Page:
September 2017
Volume 17, Issue 10
Open Access
Vision Sciences Society Annual Meeting Abstract  |   August 2017
Temporal properties of mirror-symmetry perception
Author Affiliations
  • Rebecca Sharman
    Department of Psychology, University of Stirling
  • Elena Gheorghiu
    Department of Psychology, University of Stirling
Journal of Vision August 2017, Vol.17, 731. doi:10.1167/17.10.731
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      Rebecca Sharman, Elena Gheorghiu; Temporal properties of mirror-symmetry perception. Journal of Vision 2017;17(10):731. doi: 10.1167/17.10.731.

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      © ARVO (1962-2015); The Authors (2016-present)

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Abstract

The human visual system has specialised mechanisms for encoding mirror-symmetry. Recent studies suggest that temporal dynamics rather than symmetrical motion direction contribute to mirror-symmetry perception (Sharman & Gheorghiu (2016), Perception, 45). Here we investigate temporal aspects of symmetry perception by examining how pattern elements are combined over time. Stimuli were dynamic random-dot patterns consisting of an on-going alternation of two images containing different amounts of mirror-symmetry about the vertical axis. We used five different stimulus configurations: 1) a symmetric pattern alternated with a noise pattern; 2) the left and right halves of the symmetric and noise patterns presented with temporal delay (i.e. delayed halves condition); 3) two symmetric patterns alternated over time, with each pattern containing 50% of the [RS1] symmetric matched-pairs; 4) the same as configuration 3, but with matched-pairs presented with temporal delay (i.e. delayed matched-pairs condition); 5) symmetric and noise patterns presented simultaneously as one static pattern. We varied the presentation duration of the two images between 23.5ms and 294ms and the proportion of symmetrical dots. We measured symmetry detection using a 1AFC procedure in which participants indicated whether or not a stimulus was symmetric. Analyses of the slopes of the psychometric functions fitted to the data for each condition showed that symmetry is (a) detected in delayed halves and delayed matched-pairs conditions up to a temporal delay of about 120ms; (b) easily perceived when the symmetric halves or matched-pairs are simultaneously presented, irrespective of the duration of the noise pattern. We conclude that cross-correlation across the symmetry axis can be integrated over time and symmetry mechanisms can tolerate delays of up to about 120ms.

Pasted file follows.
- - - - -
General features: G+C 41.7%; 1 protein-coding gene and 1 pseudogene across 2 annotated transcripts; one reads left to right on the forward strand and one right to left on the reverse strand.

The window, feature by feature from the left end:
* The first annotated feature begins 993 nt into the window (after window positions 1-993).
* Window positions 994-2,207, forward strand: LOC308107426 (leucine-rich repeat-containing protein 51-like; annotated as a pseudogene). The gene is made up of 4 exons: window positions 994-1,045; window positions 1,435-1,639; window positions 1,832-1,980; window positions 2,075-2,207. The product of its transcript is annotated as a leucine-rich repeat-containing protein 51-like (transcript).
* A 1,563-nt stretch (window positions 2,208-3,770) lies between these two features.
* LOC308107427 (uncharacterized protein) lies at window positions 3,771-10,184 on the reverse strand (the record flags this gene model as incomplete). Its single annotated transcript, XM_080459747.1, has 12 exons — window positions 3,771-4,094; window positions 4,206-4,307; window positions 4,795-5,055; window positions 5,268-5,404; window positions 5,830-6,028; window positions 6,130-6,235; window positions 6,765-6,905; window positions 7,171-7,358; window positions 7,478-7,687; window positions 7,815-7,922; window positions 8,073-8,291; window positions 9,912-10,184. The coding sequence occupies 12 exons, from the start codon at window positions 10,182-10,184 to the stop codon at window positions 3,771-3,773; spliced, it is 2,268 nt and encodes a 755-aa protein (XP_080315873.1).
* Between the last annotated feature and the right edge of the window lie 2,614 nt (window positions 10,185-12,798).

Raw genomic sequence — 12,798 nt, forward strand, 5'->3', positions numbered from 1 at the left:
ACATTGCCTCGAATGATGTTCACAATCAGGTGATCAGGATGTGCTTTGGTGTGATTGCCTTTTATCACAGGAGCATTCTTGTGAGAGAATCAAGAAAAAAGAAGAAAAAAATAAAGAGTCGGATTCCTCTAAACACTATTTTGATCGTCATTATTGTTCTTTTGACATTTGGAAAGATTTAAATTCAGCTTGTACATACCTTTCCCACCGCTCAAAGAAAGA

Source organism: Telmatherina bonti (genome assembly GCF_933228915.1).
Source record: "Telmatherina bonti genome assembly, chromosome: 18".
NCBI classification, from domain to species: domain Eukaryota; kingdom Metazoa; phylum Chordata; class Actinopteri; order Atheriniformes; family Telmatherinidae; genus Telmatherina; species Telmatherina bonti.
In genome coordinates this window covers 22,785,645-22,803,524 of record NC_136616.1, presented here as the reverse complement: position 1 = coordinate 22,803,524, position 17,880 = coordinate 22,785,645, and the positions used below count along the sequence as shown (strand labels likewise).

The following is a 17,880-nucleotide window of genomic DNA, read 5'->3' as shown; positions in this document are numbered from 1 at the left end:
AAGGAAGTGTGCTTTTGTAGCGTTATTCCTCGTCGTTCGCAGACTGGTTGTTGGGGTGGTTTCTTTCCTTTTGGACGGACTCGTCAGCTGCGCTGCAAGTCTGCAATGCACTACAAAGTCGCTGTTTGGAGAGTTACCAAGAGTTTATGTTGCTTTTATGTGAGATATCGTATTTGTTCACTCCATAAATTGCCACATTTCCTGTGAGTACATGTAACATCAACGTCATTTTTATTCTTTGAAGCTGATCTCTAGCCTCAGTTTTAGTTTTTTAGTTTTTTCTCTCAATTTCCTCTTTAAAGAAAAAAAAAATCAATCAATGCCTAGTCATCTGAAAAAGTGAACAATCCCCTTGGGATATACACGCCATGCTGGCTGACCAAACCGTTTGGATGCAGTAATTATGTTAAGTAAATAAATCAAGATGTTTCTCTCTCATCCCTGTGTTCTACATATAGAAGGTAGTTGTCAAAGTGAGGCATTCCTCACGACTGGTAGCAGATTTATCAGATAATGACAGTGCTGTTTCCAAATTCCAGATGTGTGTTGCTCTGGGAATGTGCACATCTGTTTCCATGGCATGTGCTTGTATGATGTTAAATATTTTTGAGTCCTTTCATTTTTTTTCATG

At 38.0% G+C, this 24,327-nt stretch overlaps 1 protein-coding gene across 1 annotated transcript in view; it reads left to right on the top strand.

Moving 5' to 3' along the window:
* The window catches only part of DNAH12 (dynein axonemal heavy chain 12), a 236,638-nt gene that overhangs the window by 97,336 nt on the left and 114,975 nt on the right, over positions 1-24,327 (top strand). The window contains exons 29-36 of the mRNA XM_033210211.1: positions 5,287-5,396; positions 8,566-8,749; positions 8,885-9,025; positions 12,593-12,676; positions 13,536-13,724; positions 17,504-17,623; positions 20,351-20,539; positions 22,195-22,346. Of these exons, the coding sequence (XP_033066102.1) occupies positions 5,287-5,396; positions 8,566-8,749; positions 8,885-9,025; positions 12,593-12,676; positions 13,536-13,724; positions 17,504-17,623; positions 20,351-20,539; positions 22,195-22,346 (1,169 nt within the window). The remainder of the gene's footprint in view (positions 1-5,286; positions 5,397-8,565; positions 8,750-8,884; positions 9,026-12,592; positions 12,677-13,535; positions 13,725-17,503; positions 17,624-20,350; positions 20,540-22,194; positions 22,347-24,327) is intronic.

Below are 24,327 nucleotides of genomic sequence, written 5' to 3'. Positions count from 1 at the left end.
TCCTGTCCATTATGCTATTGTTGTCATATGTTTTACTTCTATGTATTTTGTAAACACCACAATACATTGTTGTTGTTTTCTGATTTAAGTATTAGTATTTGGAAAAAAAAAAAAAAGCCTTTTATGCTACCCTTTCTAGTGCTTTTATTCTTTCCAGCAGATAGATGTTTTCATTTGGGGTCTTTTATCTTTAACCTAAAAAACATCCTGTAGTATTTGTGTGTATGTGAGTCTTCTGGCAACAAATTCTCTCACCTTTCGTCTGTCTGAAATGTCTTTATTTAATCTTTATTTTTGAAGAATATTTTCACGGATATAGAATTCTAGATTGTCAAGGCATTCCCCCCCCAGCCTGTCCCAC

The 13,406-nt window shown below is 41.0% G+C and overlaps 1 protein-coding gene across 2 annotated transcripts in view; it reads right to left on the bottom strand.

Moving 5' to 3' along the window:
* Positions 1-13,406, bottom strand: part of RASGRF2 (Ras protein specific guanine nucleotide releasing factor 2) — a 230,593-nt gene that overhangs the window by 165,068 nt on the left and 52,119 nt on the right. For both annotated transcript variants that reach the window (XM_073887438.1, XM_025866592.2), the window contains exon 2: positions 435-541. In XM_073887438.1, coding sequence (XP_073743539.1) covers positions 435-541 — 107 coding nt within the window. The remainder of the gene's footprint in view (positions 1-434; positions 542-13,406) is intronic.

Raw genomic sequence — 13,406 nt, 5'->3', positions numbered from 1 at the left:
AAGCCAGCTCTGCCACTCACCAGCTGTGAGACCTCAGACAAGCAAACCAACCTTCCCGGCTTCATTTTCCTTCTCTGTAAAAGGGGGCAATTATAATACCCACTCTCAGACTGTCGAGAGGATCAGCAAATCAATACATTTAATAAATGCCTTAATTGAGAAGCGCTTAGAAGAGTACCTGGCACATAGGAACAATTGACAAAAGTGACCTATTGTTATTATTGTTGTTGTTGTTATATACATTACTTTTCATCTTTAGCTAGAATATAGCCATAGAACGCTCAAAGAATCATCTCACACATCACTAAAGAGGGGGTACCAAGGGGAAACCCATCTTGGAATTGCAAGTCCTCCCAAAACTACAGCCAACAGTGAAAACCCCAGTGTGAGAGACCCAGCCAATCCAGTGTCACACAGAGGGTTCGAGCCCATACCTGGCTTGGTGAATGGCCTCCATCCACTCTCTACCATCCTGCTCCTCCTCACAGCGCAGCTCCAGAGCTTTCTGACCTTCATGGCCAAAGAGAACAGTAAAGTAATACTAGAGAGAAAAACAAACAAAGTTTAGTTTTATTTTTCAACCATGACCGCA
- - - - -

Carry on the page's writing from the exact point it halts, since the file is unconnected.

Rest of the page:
Meeting abstract presented at VSS 2017

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